“Paramour, who was attached to us & who was commanding A Coy, the men say was magnificent, walking about arranging things as if on the barrack square though the ground was literally boiling all round him with machine gun fire. I have never taken such a fancy to a man so quickly; he was only 20, a perfect gentleman & one of the most gallant fellows I ever knew.
“Smith, poor fellow, has died of wounds. I passed him on his way down – though hit in seven places, his courage was wonderful. I asked him how he felt & he said with a smile “There is some lead in me which ought not to be there & I am afraid I have done in your tunic. I am awfully sorry”. I had lent him my old tunic as since he had his commission he had not been able to get leave & get his kit.
“Elliott too died finely, leading on his Coy. Three other Officers are killed. During the fight the Colonel & I had some providential escapes. There were at least 4 direct hits on the dug-out we were in but no one was hurt. The candles were continually going out & once when we were out in the trench a 5.9 landed about 5 yards away.
“The casualties of the N.C.O.’s & men are also heavy & some of them did very fine acts. The VIth [1/6th] failed where no one could have succeeded. The fire was too hot but the way they advanced makes one still more proud to belong to them. . . .”
In Britain, the national press daily reported the weary litany of casualty lists, and local newspapers dutifully recorded in greater detail the lives and deaths of all those who had fallen at the Front. Families received the dreadful news of the deaths of their loved ones from official sources and from the brothers-in-arms of those who had died, whether they were senior officers or close friends. One such local newspaper report recorded the life and death of nineteen year old Private Nelson Griffin of 12th Battalion, The Gloucestershire Regiment (Bristol’s Own)
“. . . who was killed in France on July 29 in an heroic attempt to get his platoon officer, who was badly wounded, under cover.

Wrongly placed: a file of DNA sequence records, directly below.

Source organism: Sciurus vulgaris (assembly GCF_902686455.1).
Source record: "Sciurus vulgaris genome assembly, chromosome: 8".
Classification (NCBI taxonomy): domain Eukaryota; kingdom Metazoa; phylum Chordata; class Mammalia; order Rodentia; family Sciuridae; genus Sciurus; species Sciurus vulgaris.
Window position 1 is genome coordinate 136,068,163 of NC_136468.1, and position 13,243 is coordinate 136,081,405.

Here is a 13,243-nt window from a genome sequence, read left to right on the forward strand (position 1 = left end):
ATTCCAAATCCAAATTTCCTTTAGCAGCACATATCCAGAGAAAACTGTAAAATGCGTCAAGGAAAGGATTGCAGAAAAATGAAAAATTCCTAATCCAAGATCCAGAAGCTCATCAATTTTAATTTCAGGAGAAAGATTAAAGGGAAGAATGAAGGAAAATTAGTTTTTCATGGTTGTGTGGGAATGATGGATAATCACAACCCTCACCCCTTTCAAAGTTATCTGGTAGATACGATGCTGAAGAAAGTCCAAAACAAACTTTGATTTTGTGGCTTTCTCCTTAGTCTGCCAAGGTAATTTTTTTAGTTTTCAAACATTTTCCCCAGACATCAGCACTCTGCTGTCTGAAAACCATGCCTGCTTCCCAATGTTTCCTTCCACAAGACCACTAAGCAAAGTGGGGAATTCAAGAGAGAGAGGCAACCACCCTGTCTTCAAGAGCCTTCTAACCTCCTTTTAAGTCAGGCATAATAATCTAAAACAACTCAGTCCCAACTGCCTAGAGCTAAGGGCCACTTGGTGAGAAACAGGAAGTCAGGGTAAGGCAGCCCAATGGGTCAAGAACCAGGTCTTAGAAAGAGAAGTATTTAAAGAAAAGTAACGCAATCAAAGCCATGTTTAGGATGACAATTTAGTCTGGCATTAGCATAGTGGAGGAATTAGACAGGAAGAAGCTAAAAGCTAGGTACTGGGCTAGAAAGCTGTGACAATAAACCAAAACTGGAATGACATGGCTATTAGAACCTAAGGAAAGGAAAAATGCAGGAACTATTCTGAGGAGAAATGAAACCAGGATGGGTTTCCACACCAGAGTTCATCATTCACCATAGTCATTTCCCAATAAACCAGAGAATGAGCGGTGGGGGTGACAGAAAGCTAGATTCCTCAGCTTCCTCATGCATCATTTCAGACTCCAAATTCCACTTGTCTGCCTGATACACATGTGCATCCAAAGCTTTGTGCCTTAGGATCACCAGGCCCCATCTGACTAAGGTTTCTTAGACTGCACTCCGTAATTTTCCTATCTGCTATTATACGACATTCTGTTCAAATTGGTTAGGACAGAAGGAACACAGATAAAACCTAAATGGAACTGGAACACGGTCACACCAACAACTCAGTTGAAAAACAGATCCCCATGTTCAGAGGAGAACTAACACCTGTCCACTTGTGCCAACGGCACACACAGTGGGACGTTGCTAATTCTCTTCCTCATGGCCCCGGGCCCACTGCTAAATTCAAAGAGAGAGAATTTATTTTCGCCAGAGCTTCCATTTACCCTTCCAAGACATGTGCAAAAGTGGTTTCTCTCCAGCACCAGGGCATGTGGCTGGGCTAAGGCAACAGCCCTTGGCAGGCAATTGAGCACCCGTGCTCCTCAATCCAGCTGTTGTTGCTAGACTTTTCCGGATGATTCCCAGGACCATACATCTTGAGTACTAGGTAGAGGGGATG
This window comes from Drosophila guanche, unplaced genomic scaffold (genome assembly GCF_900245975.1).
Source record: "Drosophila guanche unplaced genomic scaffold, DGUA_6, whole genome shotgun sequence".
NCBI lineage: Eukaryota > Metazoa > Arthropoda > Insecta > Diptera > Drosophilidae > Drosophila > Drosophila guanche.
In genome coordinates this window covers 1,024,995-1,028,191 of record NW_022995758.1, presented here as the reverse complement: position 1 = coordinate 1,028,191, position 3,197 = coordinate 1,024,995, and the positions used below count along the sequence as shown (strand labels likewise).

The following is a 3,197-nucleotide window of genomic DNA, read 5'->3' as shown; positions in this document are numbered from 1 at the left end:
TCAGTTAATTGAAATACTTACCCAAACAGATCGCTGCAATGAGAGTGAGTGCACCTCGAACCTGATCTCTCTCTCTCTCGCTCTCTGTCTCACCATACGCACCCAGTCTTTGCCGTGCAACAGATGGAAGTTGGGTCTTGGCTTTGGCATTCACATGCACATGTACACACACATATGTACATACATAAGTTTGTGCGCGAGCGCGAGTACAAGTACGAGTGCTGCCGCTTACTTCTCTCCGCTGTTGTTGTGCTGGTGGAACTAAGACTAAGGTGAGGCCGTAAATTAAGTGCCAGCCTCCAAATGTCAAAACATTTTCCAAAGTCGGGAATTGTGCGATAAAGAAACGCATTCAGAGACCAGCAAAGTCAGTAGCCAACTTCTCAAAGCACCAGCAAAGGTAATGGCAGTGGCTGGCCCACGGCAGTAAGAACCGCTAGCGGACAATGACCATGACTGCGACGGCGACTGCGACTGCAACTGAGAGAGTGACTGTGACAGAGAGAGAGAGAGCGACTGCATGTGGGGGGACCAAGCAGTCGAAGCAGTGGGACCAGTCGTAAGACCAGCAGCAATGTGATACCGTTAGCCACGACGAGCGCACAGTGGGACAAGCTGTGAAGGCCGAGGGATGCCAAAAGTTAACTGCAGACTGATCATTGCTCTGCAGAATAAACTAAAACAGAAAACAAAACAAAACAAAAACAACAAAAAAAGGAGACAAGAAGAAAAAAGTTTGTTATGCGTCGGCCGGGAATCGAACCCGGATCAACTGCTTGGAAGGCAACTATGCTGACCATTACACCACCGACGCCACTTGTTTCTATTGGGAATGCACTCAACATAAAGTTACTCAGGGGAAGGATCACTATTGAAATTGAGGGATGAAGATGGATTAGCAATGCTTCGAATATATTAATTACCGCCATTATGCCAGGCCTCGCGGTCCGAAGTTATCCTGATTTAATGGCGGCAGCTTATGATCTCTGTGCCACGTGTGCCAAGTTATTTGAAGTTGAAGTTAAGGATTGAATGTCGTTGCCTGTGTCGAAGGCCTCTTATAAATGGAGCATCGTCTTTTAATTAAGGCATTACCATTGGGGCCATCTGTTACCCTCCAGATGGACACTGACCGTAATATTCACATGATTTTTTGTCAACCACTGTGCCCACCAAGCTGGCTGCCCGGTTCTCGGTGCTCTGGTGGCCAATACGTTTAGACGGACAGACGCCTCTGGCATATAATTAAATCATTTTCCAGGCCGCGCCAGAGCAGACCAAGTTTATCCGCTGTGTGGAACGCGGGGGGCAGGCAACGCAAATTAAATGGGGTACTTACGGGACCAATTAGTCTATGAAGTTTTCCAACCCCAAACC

“Private Griffin was in his 20th year. He was employed by Messrs. R.A. Lister and Co. before war broke out, and enlisted in “Bristol’s Own” on Dec 27 1914. This young hero bore the reputation of being a brave and fearless soldier, and was greatly liked by the officers and men of his regiment, by whom his death is greatly regretted.
“He was a member of the Coaley Parish Church choir, and also a member of the local Bellringers’ Association. In peace days he played in the Uley Brass band and Listers’ Works Band, and was an excellent musician. . . . ”
Sergeant Tristram Risdon, who was later to gain an officer’s commission, wrote to Private Griffin’s father on 7th August:-
“I am writing to you on behalf of the platoon of which your son, Pte NF Griffin was a member, to express to you their deep sympathy on the loss of your son. I can assure you that we have all felt his loss most acutely, as he was quite one of the most popular boys in the company.
“Speaking for myself I can only tell you that I always found your son one of the very best. He was always cheery and willing and never showed the slightest fear even when exposed to hot fire. I may not tell you where he was killed, but I may say that at the time he met his death he was helping to get out platoon officer, who was wounded badly, under cover. It may perhaps be of some consolation to you to know this for he undoubtedly met his death in an unselfish attempt to save another. I am afraid I have not expressed myself very well how much we miss your son, or how deep our sympathy is for you and Mrs Griffin, but I hope you will excuse me for this and will try and understand our feelings. . . . ”
The officer whom Private Griffin and another fatality, Private Charles Blake of Portishead had tried to shelter was 2nd Lieutenant Herbert Ryland, who, while living and working in Jamaica, had enlisted as a private soldier in the Royal Army Medical Corps, and in that capacity had sent back frequent reports to the Jamaican newspapers concerning his experiences on the Western Front. Later he gained his commission in the 12th Gloucesters, and after he was wounded his injuries were reported in both West Indian and Gloucestershire newspapers, he having his origins in the county.
“Lieut. H. C. Ryland, son of Mr. T.H. Ryland, of Stow-on-the-Wold, was severely wounded on July 29. He got over the parapet of his trench with the object of leading his men forward, when the enemy immediately turned a machine gun on him, and he received the charge in his right hip, the femur being fractured. From then till August 1 he passed the time in field ambulances and clearing stations, and then he was admitted to hospital at Rouen, where he is being well attended to. At his father’s request Bom. Raymond Alden, an old chum, visited him and found him quite cheerful.”
The battle of the Somme dragged to its conclusion in November, with little ground having been gained by the Allies. The pressure had been taken off the French army at Verdun, and the coalition held together.
Picture: Soldiers of 1/4th Battalion on the Somme with captured German equipment.